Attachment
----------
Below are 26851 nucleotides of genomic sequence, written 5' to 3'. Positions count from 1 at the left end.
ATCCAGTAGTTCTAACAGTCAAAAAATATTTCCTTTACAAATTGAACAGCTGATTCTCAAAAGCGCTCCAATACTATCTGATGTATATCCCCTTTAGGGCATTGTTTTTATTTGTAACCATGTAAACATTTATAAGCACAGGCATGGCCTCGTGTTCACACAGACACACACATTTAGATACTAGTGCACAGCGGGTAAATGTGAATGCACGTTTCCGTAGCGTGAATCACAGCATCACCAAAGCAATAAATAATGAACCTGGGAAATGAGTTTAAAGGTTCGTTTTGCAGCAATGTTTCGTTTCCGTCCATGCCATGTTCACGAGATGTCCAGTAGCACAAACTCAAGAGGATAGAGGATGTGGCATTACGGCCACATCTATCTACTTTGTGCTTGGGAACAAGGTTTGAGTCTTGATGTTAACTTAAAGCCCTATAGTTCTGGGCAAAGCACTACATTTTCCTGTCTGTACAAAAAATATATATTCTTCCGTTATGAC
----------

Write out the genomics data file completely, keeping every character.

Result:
Below are 26851 nucleotides of genomic sequence, written 5' to 3'. Positions count from 1 at the left end.
ATCCAGTAGTTCTAACAGTCAAAAAATATTTCCTTTACAAATTGAACAGCTGATTCTCAAAAGCGCTCCAATACTATCTGATGTATATCCCCTTTAGGGCATTGTTTTTATTTGTAACCATGTAAACATTTATAAGCACAGGCATGGCCTCGTGTTCACACAGACACACACATTTAGATACTAGTGCACAGCGGGTAAATGTGAATGCACGTTTCCGTAGCGTGAATCACAGCATCACCAAAGCAATAAATAATGAACCTGGGAAATGAGTTTAAAGGTTCGTTTTGCAGCAATGTTTCGTTTCCGTCCATGCCATGTTCACGAGATGTCCAGTAGCACAAACTCAAGAGGATAGAGGATGTGGCATTACGGCCACATCTATCTACTTTGTGCTTGGGAACAAGGTTTGAGTCTTGATGTTAACTTAAAGCCCTATAGTTCTGGGCAAAGCACTACATTTTCCTGTCTGTACAAAAAATATATATTCTTCCGTTATGAC